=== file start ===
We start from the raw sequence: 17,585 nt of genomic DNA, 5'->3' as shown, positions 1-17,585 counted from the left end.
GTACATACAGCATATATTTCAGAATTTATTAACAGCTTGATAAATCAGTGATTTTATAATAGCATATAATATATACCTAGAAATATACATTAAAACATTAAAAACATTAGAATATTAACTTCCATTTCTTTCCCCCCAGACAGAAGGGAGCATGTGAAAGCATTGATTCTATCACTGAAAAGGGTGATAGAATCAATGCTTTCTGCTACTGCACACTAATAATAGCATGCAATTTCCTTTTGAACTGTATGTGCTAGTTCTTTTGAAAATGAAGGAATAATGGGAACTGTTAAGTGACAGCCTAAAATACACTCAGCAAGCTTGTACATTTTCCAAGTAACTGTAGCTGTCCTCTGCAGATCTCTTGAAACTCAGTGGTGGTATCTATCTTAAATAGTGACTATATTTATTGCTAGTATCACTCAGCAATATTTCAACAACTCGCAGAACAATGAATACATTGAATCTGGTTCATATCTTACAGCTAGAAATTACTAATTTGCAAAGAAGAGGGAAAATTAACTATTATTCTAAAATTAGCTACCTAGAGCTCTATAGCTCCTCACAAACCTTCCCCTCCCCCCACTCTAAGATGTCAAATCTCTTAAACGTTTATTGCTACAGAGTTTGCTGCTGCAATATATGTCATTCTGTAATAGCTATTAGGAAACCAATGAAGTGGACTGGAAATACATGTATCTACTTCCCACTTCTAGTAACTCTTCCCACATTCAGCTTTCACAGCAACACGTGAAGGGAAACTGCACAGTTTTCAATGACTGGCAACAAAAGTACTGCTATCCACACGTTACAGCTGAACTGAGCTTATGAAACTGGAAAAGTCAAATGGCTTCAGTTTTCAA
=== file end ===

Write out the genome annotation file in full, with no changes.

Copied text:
We start from the raw sequence: 17,585 nt of genomic DNA, 5'->3' as shown, positions 1-17,585 counted from the left end.
GTACATACAGCATATATTTCAGAATTTATTAACAGCTTGATAAATCAGTGATTTTATAATAGCATATAATATATACCTAGAAATATACATTAAAACATTAAAAACATTAGAATATTAACTTCCATTTCTTTCCCCCCAGACAGAAGGGAGCATGTGAAAGCATTGATTCTATCACTGAAAAGGGTGATAGAATCAATGCTTTCTGCTACTGCACACTAATAATAGCATGCAATTTCCTTTTGAACTGTATGTGCTAGTTCTTTTGAAAATGAAGGAATAATGGGAACTGTTAAGTGACAGCCTAAAATACACTCAGCAAGCTTGTACATTTTCCAAGTAACTGTAGCTGTCCTCTGCAGATCTCTTGAAACTCAGTGGTGGTATCTATCTTAAATAGTGACTATATTTATTGCTAGTATCACTCAGCAATATTTCAACAACTCGCAGAACAATGAATACATTGAATCTGGTTCATATCTTACAGCTAGAAATTACTAATTTGCAAAGAAGAGGGAAAATTAACTATTATTCTAAAATTAGCTACCTAGAGCTCTATAGCTCCTCACAAACCTTCCCCTCCCCCCACTCTAAGATGTCAAATCTCTTAAACGTTTATTGCTACAGAGTTTGCTGCTGCAATATATGTCATTCTGTAATAGCTATTAGGAAACCAATGAAGTGGACTGGAAATACATGTATCTACTTCCCACTTCTAGTAACTCTTCCCACATTCAGCTTTCACAGCAACACGTGAAGGGAAACTGCACAGTTTTCAATGACTGGCAACAAAAGTACTGCTATCCACACGTTACAGCTGAACTGAGCTTATGAAACTGGAAAAGTCAAATGGCTTCAGTTTTCAA